You are here

Flexible, Compact Acoustic Transducer Arrays


OBJECTIVE: Acoustic reconnaissance for Army applications has had limited usage due to the large size of the transducer arrays required for beamforming. The objective of the Phase I is to perform a feasibility study of a transducer technology that can be integrated with flexible substrates for applications in compact acoustic beamforming arrays. DESCRIPTION: Acoustic reconnaissance has a variety of unique capabilities including spoofing immunity, ability to penetrate clutter, unique signature identification, jam resistance, low cost, low weight, and minimal power consumption[1, 2]. Acoustic arrays not only provide directional information but also limit background noise due to wind and other locally decorrelated noise. The significant disadvantage of acoustic reconnaissance is the size of the array. Direct size reduction of the individual transducers results in decreased sensitivity, increased noise floor and correspondingly poor sensor performance. Recent developments in acoustic transducers have indicated several promising materials for reducing the size of acoustic transducers[3] and most are compatible with current processing technologies[4]. As a result, the potential for compact acoustic transducers on flexible substrates is realistic in the near future. In conjunction with new transducer technology is the recent development of acoustic metamaterials[5, 6]. Acoustic metamaterials have the potential to enhance the signal by controlling and directing the incoming acoustic waves and aid in the size reduction of the overall array. The main objective of this solicitation is to investigate material solutions to reduce the size of transducer arrays without a large reduction in the sensitivity. The array itself should be flexible for the widest possible range of applications, including unmanned aerial systems. Incorporation of acoustic metamaterials is expected to aid in the sensitivity of the array. Frequency range of interest is 20Hz to 20 kHz. This solicitation is aimed at the development of the transducer array. The advancement of signal processing techniques is beyond the scope of this task. PHASE I: Conduct a feasibility analysis of a flexible, compact, transducer array for acoustic beamforming. The transducers should be compatible with current microfabrication techniques. PHASE II: Design and fabricate a prototype transducer array on a flexible substrate for acoustic sensing applications. Perform basic testing of the transducer parameters including sensitivity and noise floor. PHASE III: Develop a manufacturing plan for transition from prototypes to initial production that is producible with a manufacturing process such as a wafer scale process to reduce components costs. Low cost, compact acoustic transducer arrays that can be applied on a variety of surfaces have numerous dual use applications including collision avoidance for automobiles, imaging, and communications. Collision avoidance of unmanned aerial systems is currently achieved with the aid of RADAR and optical sensors. However, the availability of the RADAR in the battlefield may be limited. Optical sensors often tend to yield falls results in identifying incoming UAS. Therefore, acoustic sensors can be used to augment the existing detection technologies. The flexible acoustic sensors can be mounted on a curved surfaces of the aircraft wing. Unattended ground sensors currently used in the battlefield are mounted on flat surfaces and they have to be deployed manually. Sensors mounted on curved surfaces (e.g. spherical) can be air-delivered.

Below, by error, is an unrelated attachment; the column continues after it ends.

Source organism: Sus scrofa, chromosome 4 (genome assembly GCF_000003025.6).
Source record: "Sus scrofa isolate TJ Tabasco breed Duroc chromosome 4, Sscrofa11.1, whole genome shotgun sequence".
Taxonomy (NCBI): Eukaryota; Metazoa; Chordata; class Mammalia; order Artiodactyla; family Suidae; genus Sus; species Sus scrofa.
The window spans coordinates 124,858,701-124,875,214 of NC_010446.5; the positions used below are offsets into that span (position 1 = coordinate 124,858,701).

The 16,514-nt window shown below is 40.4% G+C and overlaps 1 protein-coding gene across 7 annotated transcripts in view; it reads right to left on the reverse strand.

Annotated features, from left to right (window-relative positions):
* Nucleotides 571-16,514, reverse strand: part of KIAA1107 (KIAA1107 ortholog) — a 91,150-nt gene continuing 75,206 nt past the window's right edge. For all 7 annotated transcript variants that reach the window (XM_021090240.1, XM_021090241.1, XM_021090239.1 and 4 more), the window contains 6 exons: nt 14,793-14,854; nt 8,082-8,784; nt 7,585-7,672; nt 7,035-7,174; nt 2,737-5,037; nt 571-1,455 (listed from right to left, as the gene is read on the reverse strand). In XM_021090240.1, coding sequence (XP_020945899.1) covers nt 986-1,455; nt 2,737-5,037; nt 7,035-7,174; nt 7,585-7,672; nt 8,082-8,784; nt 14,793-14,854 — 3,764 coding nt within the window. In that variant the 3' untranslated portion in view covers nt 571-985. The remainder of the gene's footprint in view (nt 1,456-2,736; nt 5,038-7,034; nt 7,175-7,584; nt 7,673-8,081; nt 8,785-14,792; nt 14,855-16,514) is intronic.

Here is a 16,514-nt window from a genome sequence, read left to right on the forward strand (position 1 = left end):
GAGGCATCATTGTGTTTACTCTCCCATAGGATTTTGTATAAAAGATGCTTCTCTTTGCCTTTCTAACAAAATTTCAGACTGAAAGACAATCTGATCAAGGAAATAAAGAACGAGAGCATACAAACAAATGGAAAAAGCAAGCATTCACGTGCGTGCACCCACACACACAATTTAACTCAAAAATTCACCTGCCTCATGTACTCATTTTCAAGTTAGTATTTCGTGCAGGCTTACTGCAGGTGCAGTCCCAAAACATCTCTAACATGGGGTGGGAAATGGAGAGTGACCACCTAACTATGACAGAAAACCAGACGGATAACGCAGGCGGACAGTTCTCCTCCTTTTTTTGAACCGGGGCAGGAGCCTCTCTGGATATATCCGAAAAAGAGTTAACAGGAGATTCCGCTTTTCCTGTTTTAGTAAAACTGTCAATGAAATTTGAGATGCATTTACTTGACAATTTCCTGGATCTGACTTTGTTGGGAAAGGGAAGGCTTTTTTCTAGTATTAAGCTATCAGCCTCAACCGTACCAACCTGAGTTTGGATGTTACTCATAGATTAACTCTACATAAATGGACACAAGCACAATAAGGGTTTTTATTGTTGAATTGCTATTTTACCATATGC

US Flag An Official Website of the United States Government